Oyster business blames Wessex Water sewage spills for norovirus scare

A shellfish company which was forced to recall its oysters from shops due to concerns over norovirus has said sewage overflows from Wessex Water are to blame.

Dorset Oysters recalled its produce from 12 retailers over the weekend on the request of the Food Standards Agency (FSA) which said the oysters were “potentially contaminated with norovirus and if consumed may cause illness”.

Alex Reeks, who co-runs Dorset Oysters, told ENDS that the product recall was a “direct consequence” of sewage spilling into the sea. 

He said the quality of the water in Poole Harbour was “atrocious” and that Wessex Water needed to invest in better infrastructure.

Reeks added that, since the product recall, his firm had not been able to sell any more oysters.

“We have to wait, our business is still affected. We have to wait for test results. Everything needs to be investigated,” he said.

Water companies are currently allowed to make use of combined sewer overflows (CSOs) if there has been exceptionally heavy rain and only if the company in question has already treated a specified volume of water. 

But Reeks told ENDS that “whenever there was any rainfall, especially in the winter [sewage] spills out”.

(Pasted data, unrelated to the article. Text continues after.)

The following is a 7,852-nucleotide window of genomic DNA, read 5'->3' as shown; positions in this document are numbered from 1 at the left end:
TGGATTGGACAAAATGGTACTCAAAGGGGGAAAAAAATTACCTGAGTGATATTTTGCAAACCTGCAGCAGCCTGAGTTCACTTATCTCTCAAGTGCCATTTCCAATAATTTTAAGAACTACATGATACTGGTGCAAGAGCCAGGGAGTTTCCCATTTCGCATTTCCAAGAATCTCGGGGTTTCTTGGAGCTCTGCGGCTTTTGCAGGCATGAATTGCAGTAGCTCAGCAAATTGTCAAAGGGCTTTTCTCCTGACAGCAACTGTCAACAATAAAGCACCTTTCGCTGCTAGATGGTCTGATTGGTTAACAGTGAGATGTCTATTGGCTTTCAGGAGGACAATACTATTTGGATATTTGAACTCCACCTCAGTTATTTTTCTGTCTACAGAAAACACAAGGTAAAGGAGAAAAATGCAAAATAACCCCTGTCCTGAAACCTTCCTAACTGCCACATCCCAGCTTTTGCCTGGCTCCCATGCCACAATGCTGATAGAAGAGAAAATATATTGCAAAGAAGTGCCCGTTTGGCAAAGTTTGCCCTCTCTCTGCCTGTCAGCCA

“We have email alerts whenever a spill is happening and if it is after any rainfall especially in the winter they spill out. They are allowed to do that - that needs changing. And the infrastructure really needs changing too.”

Wessex Water said that it did not "pump sewage into the sea", and that "storm overflows occasionally operate during heavy rainfall events to prevent flooding and rarely cause pollution".

A spokesman for the firm said: "Cases of norovirus have been exceptionally high in the community following the easing of Covid-19 restrictions."

He said the company regularly took samples of wastewater from water recycling centre discharges and storm overflows in the Poole Harbour area, and that no concerns had been raised by public health teams.

He added: "There are many sources of microbiological contamination which can impact water quality, including urban runoff, agricultural runoff and private sewage treatment systems such as septic tanks."

But Reeks said that Wessex Water “is going to blame everyone else apart from themselves”. “It’s about time they put their hand up,” he added.

Last year, the water sector dumped raw sewage into rivers and seas at least 400,000 times for a minimum of 3.1m hours, according to figures submitted to the Environment Agency, though the actual figures are widely believed to be much higher. 

A government amendment to the Environment Act, which received royal assent this month, places a legal duty on water companies to “progressively reduce the impacts of sewage pollution from storm overflows” but critics say this does not go far enough.